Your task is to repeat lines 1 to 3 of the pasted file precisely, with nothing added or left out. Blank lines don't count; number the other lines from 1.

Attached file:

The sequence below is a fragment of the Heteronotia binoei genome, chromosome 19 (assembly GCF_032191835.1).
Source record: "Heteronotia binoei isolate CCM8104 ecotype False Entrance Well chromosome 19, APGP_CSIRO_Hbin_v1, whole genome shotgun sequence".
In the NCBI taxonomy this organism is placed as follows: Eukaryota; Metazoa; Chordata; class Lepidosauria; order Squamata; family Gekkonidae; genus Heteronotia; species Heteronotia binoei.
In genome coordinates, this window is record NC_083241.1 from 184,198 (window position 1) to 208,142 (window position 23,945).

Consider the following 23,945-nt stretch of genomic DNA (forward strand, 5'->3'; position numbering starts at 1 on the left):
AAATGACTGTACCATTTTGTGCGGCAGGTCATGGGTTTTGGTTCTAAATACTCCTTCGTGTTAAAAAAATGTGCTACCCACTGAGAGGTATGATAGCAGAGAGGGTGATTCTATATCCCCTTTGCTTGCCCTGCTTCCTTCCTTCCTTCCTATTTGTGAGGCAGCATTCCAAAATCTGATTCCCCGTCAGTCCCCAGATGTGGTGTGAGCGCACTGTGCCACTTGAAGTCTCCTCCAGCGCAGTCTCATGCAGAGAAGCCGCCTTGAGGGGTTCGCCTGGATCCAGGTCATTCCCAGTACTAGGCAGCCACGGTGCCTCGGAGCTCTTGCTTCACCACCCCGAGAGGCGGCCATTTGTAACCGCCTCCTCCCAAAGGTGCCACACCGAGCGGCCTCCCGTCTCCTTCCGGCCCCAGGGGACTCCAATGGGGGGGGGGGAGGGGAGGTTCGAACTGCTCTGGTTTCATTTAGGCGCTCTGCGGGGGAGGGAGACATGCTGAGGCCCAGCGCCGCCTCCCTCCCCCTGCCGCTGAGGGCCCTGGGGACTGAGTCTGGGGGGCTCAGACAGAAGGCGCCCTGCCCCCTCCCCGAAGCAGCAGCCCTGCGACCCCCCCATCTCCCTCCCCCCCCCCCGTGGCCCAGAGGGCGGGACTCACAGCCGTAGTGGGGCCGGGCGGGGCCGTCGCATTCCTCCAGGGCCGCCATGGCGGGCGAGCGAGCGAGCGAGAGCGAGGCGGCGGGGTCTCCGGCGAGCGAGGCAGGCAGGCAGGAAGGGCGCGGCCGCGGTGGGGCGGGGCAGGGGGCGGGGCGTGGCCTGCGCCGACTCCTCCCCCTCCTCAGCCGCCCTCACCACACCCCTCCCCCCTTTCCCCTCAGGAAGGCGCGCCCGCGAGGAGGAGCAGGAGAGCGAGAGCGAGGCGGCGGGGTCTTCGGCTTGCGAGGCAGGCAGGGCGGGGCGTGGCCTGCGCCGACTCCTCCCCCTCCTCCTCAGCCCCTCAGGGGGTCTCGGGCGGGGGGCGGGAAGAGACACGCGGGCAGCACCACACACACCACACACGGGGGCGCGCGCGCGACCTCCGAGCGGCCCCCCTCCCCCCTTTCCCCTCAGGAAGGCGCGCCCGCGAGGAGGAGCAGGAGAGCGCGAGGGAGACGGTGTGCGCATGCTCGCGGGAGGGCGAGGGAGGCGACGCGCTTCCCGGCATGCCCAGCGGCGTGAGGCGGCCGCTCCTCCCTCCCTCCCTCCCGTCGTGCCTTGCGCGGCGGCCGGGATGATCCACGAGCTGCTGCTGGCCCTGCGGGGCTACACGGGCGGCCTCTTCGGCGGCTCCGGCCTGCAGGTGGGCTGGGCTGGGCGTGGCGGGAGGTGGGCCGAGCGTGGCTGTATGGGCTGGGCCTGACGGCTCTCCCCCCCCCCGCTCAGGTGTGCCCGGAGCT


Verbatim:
The sequence below is a fragment of the Heteronotia binoei genome, chromosome 19 (assembly GCF_032191835.1).
Source record: "Heteronotia binoei isolate CCM8104 ecotype False Entrance Well chromosome 19, APGP_CSIRO_Hbin_v1, whole genome shotgun sequence".
In the NCBI taxonomy this organism is placed as follows: Eukaryota; Metazoa; Chordata; class Lepidosauria; order Squamata; family Gekkonidae; genus Heteronotia; species Heteronotia binoei.